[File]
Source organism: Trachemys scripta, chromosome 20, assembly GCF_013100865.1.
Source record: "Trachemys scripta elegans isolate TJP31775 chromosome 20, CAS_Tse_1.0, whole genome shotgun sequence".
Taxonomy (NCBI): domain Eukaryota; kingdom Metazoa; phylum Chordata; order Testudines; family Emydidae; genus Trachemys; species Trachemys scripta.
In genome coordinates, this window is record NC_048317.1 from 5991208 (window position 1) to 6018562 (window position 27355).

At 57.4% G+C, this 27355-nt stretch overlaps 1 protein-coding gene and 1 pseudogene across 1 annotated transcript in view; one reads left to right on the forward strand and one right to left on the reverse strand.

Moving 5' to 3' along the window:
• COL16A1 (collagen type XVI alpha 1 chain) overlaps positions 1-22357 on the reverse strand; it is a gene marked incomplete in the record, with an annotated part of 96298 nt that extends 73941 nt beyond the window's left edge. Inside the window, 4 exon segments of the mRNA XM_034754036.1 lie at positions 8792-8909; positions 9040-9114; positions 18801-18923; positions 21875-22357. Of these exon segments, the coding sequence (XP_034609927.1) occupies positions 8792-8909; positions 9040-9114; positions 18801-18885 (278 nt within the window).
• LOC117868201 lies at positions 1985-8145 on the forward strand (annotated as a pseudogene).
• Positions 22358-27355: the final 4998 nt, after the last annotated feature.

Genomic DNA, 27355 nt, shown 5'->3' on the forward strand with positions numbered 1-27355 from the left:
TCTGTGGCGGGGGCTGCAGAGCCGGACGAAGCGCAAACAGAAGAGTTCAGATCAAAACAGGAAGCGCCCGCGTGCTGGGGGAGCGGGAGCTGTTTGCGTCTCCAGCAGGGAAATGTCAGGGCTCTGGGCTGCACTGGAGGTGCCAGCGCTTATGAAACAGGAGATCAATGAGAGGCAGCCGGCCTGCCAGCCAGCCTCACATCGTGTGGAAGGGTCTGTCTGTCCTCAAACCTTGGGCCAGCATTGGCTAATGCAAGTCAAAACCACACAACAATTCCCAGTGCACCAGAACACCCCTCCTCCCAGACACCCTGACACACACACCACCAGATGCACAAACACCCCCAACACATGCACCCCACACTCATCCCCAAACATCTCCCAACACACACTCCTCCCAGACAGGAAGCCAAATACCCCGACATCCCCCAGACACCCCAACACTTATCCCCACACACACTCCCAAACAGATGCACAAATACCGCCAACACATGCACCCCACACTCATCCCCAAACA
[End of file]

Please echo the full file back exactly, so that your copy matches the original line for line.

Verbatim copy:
Source organism: Trachemys scripta, chromosome 20, assembly GCF_013100865.1.
Source record: "Trachemys scripta elegans isolate TJP31775 chromosome 20, CAS_Tse_1.0, whole genome shotgun sequence".
Taxonomy (NCBI): domain Eukaryota; kingdom Metazoa; phylum Chordata; order Testudines; family Emydidae; genus Trachemys; species Trachemys scripta.
In genome coordinates, this window is record NC_048317.1 from 5991208 (window position 1) to 6018562 (window position 27355).

At 57.4% G+C, this 27355-nt stretch overlaps 1 protein-coding gene and 1 pseudogene across 1 annotated transcript in view; one reads left to right on the forward strand and one right to left on the reverse strand.

Moving 5' to 3' along the window:
• COL16A1 (collagen type XVI alpha 1 chain) overlaps positions 1-22357 on the reverse strand; it is a gene marked incomplete in the record, with an annotated part of 96298 nt that extends 73941 nt beyond the window's left edge. Inside the window, 4 exon segments of the mRNA XM_034754036.1 lie at positions 8792-8909; positions 9040-9114; positions 18801-18923; positions 21875-22357. Of these exon segments, the coding sequence (XP_034609927.1) occupies positions 8792-8909; positions 9040-9114; positions 18801-18885 (278 nt within the window).
• LOC117868201 lies at positions 1985-8145 on the forward strand (annotated as a pseudogene).
• Positions 22358-27355: the final 4998 nt, after the last annotated feature.

Genomic DNA, 27355 nt, shown 5'->3' on the forward strand with positions numbered 1-27355 from the left:
TCTGTGGCGGGGGCTGCAGAGCCGGACGAAGCGCAAACAGAAGAGTTCAGATCAAAACAGGAAGCGCCCGCGTGCTGGGGGAGCGGGAGCTGTTTGCGTCTCCAGCAGGGAAATGTCAGGGCTCTGGGCTGCACTGGAGGTGCCAGCGCTTATGAAACAGGAGATCAATGAGAGGCAGCCGGCCTGCCAGCCAGCCTCACATCGTGTGGAAGGGTCTGTCTGTCCTCAAACCTTGGGCCAGCATTGGCTAATGCAAGTCAAAACCACACAACAATTCCCAGTGCACCAGAACACCCCTCCTCCCAGACACCCTGACACACACACCACCAGATGCACAAACACCCCCAACACATGCACCCCACACTCATCCCCAAACATCTCCCAACACACACTCCTCCCAGACAGGAAGCCAAATACCCCGACATCCCCCAGACACCCCAACACTTATCCCCACACACACTCCCAAACAGATGCACAAATACCGCCAACACATGCACCCCACACTCATCCCCAAACA